I have a 2009 Cadillac CTS with a 3.6 direct injection engine with 33,000 miles. At my most recent oil change, the service tech recommended a fuel system clean up (approx $400!) as part of the 30,000 mile maintenance schedule. Is this because of the DI engine and the carbon buildup concerns? Is this REALLY necessary?
How does your car run? If it isn’t acting up (of course it’s not), then you don’t need the wallet, uh, fuel system cleaning.
Does it mention this service in the Owner’s manual or is it dealer recommended service? I’m betting dealer.
My trusted mechanic offers the Motovac service for about ~$120. I’ve had it done on a few of my vehicles, but these days I add a bottle of Chevron Techron or Seafoam to the gas tank once a year or so.
If the vehicle is running normally I would pass on the dealer service.
If I were in the automobile product business, I would take my cue from the pharmaceutical industry. The drug companies buy televison time and make commercials where a bunch of symptoms are listed and then one is supposed to ask his/her doctor if a particular medication would be right for that condition. There are gullible people that, after seeing the commercial, have those symptoms and want their doctors to prescribe that drug. Well, I would describe a lot of automotive symptoms and these gullible people would believe that their cars had these problems and ask their mechanics if this treatment would be right for their cars. These people would imagine that their cars had these problems. I would then give mechanics a kick-back to use this snake oil product.
As others have said, you don’t need a fuel system cleaning. Modern gasolines have detergents that normally do this job.
If I had a DI engine I would try to use Top Tier gas, more detergents. I would also put in a bottle of Techron once a year or so. I would not pay for a dealer EFI cleaning unless I had problems.
$400…Ask the service writer to define “fuel system clean-up” …What exactly are they going to do for $400? If he replies “clean the injectors”, you say “How? Will you remove them and clean them on a test bench?” At that point, I think the service writer will decide you probably didn’t need fuel system cleaning after all and move on to that spiffy 2013 calender that was included free with your oil change…
It is conceivable that your car will benefit from a fuel system cleanup. Direct injection engines are known to be more susceptible to carbon deposits than the previous generation of engines because of the way they operate. But $400? No way!
Handle this yourself by adding a bottle of Techron to the gas tank. Do this every six months or so.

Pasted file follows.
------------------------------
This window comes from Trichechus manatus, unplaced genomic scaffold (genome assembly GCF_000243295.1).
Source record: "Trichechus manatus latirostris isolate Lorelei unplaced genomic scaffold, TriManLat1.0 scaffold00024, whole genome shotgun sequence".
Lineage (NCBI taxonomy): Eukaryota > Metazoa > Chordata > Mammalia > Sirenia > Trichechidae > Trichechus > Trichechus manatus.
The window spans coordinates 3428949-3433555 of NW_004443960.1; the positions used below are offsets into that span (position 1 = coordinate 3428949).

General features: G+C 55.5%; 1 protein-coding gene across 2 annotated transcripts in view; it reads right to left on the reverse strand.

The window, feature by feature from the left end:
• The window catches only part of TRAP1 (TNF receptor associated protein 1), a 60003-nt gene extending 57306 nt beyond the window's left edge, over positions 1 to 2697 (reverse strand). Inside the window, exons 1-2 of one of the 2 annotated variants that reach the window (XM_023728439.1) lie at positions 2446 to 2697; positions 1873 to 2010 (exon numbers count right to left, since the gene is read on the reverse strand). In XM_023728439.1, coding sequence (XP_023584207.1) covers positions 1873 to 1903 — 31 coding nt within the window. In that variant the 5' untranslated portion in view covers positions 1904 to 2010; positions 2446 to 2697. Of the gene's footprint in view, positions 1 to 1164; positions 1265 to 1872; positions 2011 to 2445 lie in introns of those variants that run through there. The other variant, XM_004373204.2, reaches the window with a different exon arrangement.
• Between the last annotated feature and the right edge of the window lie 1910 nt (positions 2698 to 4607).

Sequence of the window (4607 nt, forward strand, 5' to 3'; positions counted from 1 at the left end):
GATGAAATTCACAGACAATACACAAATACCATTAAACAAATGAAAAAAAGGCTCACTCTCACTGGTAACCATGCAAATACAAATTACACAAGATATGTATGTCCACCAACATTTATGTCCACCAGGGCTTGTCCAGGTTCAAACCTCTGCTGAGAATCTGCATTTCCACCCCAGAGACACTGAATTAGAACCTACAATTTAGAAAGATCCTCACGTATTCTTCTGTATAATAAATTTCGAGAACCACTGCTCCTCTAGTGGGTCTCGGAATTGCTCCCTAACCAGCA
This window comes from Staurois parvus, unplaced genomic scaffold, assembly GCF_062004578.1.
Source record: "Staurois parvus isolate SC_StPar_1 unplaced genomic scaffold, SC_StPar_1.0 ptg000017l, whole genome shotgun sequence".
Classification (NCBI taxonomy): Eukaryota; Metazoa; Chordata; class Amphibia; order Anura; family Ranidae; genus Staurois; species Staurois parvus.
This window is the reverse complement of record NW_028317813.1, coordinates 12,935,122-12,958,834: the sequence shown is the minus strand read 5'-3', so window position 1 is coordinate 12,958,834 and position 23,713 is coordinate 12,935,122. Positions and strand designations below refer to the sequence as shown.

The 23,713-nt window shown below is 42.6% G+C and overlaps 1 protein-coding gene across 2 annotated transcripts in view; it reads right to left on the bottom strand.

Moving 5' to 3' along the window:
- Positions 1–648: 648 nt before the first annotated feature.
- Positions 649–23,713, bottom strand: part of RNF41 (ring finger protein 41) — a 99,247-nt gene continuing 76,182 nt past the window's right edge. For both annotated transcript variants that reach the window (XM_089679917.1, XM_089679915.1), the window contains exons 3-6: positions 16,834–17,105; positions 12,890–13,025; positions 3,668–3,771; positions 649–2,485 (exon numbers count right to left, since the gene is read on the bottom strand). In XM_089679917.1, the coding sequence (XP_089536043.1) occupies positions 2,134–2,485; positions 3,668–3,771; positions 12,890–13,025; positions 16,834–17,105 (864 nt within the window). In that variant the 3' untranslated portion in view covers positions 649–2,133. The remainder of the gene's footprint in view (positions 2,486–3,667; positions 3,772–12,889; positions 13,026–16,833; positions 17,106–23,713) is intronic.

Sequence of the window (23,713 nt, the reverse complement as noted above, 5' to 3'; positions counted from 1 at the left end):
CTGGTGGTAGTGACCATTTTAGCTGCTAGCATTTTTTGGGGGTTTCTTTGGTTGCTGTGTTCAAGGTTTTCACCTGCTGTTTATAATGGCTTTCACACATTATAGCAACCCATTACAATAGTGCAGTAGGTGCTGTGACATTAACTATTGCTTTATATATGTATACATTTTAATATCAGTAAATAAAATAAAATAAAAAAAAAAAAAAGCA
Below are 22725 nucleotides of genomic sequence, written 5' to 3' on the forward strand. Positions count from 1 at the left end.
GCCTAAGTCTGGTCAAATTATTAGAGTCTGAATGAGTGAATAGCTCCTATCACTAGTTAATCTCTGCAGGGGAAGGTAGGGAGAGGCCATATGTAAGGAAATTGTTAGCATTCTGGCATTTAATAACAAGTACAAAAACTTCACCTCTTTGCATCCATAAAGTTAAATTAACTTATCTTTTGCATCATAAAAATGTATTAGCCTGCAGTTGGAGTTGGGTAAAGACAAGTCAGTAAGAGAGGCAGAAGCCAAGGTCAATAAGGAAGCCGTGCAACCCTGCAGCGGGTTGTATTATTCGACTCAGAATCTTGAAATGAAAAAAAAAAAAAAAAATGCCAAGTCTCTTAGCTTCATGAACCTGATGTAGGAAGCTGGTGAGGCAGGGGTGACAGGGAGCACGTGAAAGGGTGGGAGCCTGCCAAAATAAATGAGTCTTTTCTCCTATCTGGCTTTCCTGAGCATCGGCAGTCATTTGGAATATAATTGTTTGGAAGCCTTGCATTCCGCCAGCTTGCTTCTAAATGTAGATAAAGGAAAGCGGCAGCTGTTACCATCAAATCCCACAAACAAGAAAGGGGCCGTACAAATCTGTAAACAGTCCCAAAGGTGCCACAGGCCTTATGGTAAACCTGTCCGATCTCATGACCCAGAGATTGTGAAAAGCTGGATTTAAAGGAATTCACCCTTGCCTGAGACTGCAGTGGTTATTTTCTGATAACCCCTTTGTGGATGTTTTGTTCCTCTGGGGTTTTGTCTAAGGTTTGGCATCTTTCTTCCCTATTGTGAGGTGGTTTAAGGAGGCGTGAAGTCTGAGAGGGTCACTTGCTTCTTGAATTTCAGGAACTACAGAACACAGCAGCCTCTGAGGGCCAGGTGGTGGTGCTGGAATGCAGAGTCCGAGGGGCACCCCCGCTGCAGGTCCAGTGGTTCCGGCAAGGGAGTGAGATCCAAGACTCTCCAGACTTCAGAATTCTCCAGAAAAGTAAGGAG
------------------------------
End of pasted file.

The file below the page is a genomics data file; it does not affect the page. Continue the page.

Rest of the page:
Note: Your owner’s manual may recommend you use only Top Tier fuel in your car. Top Tier gasoline is rated to have enhanced detergent properties to reduce or eliminate carbon buildup. If you use only Top Tier gas you can even eliminate the routine Techron treatment. See: http://www.toptiergas.com/
The owners manual for the 2009 Cadillac CTS is at http://www.cadillac.com/content/dam/Cadillac/Global/master/nscwebsite/en/home/Owners/Manuals_and_Videos/01_images/2009_cadillac_cts_ctsv_owners.pdf
It recommends the use of TOP TIER gasolines, and then says for customers who do not use it, they recommend adding one bottle of “GM Feel System Treatment PLUS” to the tank at every oil change.
Whether you agree or not with what the manual states, it’s a far cry from what the service tech recommends.
Don’t forget that most service techs are under financial pressure or orders from the management to recommend such services.
The “experts” I go to always recommend an additive when I change my Castrol Syntec. Gotta love those guys. The other experts just do the work I ask them to unless they have time to make more money. Their recommendations vary.
Thanks for your suggestions. You confirmed what I was kinda thinking. I very much appreciate your input.
My understanding is that some Direct Injection engines are developing a few problems with deposits on the stems of the intake valves and right underneath the valve head as the injector spray no longer hits that area. This could be especially true on engines that use a little bit of oil and can even be true on non-DI engines.
If a problem like this is suspected one can try running a cleaner through an intake manifold vacuum port but you could get this done anywhere for much less than 400 dollars.
With the engine fully warmed up, idling, and in gear note how it idles. Heavy deposits on intake stems often cause a disruption in airflow around the valve head and this may come across as a subtle engine miss, stumble, etc.
If it idles smooth then I wouldn’t even worry about it.